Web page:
I have been asking myself for quite a while, when exactly objects and variables go out of scope and are garbage collected. Also what the difference between reference and value types is in this regard.

For example if I use

Private Sub Foo()
  Dim ob as Integer = 1
End Sub

it is my understanding that the variable goes out of scope when the Sub has run its course and the related memory is freed again. I thought that this was the same with references. However I can do the following

Private Sub Foo()
  Dim frm1 as New Form1
  frm1.Show()               'Edit made here!
End Sub

and the related form is opened stays open even though the sub is over immediately. Therefore there seem to be references that are kept open somehow, so the new form instance is not disposed of. Maybe there is something special about forms. But what about some other random object?

Private Sub Foo()
  Dim ob as New MyRandomClass
End Sub

Will this object persist like the form or is it disposed?

Could someone shed some light about the details of scope and the differences between variables, objects and maybe Forms (which are not really straightforward in VB.net compared to C# in my opinion).

  • 1
    Out of scope and removed from memory are not the same thing necessarily. Which are you more concerned with? – Brian Driscoll Mar 17 '14 at 14:07
  • In this case, also the exact difference ;-) I understand that out of scope means the name is no longer accessible. Is the variable garbage collected in this case in the next run? – Jens Mar 17 '14 at 14:10

In .NET it is very important to understand the difference between value types and reference types. Value types are mostly primitive types that are allocated on the stack. This memory is freed once the method is exited. This is the case in your first sample (Integer is a value type).

In contrast, classes are reference types. This applies to both the Form and MyRandomClass. For reference types, the memory is allocated on the managed heap. Only the reference to the memory that points to the location on the heap is allocated on the stack. If all references to an object on the heap go out of scope, the memory on the heap is also freed by the Garbage Collector at a later point in time.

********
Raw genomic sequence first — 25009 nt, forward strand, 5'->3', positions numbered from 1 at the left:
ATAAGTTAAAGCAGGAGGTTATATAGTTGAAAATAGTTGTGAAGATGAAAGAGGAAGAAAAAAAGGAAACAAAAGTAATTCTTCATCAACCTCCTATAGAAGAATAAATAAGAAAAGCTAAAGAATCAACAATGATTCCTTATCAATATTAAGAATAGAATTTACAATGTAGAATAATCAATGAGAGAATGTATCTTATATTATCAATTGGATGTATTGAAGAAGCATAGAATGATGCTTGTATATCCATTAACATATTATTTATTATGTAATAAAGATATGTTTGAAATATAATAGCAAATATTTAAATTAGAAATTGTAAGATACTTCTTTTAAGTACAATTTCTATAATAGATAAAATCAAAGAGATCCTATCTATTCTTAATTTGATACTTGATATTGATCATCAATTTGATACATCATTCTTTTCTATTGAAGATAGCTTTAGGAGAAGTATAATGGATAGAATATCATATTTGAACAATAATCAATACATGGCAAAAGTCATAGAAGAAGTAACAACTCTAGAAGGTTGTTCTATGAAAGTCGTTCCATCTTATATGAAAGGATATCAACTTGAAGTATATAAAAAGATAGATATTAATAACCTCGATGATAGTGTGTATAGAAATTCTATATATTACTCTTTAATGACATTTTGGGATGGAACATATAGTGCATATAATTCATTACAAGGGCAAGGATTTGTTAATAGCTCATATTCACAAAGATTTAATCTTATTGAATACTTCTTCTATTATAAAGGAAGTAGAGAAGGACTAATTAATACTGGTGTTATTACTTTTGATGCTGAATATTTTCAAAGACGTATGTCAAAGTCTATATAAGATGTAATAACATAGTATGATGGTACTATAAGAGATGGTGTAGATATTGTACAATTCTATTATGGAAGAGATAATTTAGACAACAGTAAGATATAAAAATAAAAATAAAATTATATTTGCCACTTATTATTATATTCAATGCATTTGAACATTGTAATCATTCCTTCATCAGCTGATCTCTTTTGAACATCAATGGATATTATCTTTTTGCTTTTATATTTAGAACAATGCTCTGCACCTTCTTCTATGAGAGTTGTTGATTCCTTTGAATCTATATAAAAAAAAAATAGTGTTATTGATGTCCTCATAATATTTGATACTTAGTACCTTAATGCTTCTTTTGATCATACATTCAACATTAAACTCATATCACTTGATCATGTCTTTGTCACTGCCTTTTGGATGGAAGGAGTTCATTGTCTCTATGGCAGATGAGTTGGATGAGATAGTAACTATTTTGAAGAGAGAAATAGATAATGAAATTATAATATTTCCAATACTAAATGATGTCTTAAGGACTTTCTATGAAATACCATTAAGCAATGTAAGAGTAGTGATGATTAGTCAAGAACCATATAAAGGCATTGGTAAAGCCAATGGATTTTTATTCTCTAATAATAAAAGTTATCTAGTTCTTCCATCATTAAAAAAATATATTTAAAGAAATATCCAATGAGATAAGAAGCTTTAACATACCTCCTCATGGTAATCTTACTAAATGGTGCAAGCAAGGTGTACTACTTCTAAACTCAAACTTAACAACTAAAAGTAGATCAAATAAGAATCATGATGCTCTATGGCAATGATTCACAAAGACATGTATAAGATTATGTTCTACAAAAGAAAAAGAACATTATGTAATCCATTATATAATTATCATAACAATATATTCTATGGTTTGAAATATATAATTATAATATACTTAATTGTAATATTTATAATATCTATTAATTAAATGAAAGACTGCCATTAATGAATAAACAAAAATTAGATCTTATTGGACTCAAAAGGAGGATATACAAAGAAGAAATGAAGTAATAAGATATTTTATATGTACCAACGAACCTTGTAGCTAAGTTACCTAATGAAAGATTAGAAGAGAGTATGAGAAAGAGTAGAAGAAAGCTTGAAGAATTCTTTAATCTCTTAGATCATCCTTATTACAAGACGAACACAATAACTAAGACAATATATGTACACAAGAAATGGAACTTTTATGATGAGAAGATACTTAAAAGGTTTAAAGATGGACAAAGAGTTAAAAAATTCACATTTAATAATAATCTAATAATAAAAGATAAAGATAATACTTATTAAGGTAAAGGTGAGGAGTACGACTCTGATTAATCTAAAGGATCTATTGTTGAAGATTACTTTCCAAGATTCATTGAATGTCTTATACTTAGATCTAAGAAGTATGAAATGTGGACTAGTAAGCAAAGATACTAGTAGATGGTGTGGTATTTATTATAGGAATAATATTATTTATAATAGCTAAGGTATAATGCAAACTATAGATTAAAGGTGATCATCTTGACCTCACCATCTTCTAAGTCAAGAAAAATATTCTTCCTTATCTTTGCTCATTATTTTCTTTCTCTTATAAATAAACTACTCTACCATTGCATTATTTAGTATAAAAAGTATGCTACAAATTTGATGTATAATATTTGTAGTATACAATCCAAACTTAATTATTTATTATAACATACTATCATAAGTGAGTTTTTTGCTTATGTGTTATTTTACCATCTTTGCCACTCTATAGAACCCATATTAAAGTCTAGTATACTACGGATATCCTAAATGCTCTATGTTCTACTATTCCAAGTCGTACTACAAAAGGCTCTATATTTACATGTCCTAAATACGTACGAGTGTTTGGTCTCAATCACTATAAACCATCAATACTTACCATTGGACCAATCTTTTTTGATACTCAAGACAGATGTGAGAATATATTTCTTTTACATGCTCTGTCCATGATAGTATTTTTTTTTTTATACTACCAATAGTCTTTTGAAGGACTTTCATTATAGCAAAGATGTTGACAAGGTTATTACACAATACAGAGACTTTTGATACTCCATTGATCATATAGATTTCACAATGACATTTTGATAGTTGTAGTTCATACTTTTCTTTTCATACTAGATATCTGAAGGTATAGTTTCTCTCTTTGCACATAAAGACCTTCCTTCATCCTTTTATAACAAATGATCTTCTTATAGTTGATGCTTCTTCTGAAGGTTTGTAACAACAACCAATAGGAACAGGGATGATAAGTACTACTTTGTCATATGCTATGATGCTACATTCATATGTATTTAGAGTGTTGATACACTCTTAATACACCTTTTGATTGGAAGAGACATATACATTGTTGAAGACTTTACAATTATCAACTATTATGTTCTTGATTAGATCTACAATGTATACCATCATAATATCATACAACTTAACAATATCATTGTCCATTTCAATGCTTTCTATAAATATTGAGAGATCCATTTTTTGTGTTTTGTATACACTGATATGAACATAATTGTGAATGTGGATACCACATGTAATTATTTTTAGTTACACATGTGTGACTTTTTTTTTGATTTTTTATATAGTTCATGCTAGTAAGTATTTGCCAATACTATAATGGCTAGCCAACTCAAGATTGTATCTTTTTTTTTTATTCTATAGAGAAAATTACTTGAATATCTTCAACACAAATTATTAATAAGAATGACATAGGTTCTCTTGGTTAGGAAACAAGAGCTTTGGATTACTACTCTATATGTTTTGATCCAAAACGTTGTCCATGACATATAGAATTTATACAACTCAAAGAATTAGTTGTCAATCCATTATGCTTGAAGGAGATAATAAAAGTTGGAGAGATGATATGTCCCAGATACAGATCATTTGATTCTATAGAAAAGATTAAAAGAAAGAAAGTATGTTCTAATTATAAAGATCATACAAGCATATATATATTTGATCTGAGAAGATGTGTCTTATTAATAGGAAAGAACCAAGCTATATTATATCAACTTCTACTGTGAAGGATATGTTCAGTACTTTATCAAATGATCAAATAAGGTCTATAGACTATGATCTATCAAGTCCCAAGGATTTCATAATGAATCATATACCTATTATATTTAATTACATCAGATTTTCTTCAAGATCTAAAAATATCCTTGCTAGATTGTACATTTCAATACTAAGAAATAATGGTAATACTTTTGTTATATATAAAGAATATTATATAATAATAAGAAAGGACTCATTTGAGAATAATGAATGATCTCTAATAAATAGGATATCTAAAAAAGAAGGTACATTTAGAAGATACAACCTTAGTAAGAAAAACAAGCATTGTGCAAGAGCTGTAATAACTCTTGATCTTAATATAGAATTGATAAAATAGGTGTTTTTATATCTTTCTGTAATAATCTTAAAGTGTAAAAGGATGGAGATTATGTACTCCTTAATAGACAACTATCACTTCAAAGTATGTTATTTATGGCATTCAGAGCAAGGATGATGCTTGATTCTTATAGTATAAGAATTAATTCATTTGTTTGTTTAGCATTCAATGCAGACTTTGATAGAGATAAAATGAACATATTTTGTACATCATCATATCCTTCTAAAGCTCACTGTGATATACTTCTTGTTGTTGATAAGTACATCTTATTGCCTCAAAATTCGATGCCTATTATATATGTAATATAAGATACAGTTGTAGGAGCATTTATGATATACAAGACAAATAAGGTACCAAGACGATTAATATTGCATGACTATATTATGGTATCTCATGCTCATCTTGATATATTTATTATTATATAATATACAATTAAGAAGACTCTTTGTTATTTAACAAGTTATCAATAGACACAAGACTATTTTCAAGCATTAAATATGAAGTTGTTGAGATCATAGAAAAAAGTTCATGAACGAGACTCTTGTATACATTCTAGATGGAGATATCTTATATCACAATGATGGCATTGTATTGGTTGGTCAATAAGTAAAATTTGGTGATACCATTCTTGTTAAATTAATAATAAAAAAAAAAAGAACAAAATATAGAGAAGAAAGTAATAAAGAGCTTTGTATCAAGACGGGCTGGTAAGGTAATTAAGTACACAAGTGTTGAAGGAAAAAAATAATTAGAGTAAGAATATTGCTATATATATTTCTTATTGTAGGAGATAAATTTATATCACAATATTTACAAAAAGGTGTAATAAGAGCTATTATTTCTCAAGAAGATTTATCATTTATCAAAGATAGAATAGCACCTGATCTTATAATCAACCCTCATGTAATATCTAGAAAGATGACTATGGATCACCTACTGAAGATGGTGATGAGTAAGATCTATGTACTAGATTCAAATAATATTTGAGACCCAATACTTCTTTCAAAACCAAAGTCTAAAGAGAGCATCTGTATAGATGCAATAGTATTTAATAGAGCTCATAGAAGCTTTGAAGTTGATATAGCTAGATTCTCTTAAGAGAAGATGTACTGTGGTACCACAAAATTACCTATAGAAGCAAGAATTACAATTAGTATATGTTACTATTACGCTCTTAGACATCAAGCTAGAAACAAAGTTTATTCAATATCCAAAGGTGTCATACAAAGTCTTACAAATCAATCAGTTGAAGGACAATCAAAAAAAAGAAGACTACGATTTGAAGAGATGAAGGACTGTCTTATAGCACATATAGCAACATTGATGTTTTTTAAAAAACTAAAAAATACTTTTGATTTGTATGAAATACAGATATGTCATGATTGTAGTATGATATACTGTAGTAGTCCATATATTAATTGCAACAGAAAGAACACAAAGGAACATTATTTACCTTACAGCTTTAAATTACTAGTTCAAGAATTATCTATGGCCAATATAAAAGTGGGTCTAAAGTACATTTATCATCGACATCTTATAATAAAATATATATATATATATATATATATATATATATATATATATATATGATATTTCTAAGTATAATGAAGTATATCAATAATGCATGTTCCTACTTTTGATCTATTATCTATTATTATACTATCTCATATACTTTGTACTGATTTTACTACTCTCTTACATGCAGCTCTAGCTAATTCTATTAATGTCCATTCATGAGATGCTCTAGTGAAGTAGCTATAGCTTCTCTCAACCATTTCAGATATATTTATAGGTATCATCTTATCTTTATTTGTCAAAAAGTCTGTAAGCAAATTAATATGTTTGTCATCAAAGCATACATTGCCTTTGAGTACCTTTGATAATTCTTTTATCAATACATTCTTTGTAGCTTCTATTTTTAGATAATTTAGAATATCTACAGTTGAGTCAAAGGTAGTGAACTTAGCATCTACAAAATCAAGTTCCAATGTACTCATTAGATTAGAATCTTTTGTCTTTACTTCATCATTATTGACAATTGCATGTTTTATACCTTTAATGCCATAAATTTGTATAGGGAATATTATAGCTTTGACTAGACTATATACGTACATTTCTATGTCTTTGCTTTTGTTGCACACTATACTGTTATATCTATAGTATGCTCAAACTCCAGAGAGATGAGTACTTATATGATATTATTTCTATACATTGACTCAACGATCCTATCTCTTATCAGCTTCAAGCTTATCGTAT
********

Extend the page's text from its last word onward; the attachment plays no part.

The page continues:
This is what happens in your 3rd sample: you allocate an object on the heap with a single reference named ob pointing to it. At the end of the method, the reference ob is freed, but the object on the heap will still exist until it is deallocated by the Garbage Collector.

However, your second sample is indeed a special case. You create a new instance of Form1 and store the reference in frm1. When calling Show the form becomes a part of the user interface of the application. As it is a non-modal form, it is shown on the screen but the execution of your application does not wait until the form is closed. The user interface thread of your application is used to handle the messages for the form until it is closed. So there are some other references to the form though the one you used to create it initially has gone out of scope already. After the form has been closed, the memory is freed as there are no active references to it anymore.

  • Oh that makes sense. I did not know the Show() method was static. That explains the difference pretty nicely. So the shown forms are handled explicitly in the background somehow. However I can do the same example #2 in C#, and if the Show method wasn't static in C# how would the reference be kept alive? – Jens Mar 17 '14 at 14:41
  • @Jens: I clarified my answer; there is no static Show method. In VB.NET there is a default instance of a form that is accessed by FormClassName.Show for backward compatibility. Forms do not differ from regular classes in the sense of memory management. The only thing that is different is that there is a default instance in VB.NET. I suppose the default instance is created on the first call and freed at the end of the process. Other instances are created upon instantiation and freed by the GC once all references went out of scope. – Markus Mar 17 '14 at 14:47
  • Oh damn, I am sorry about it but I made a mistake in my original post: In the second example I wanted to write frm1.Show() but have written Form1.Show() which makes that example quite different and your answer completely valid. However in the case I intended: The frm1 objects seems to persist after the Sub is completed. Is the reference kept alive by the form being shown? – Jens Mar 17 '14 at 14:56

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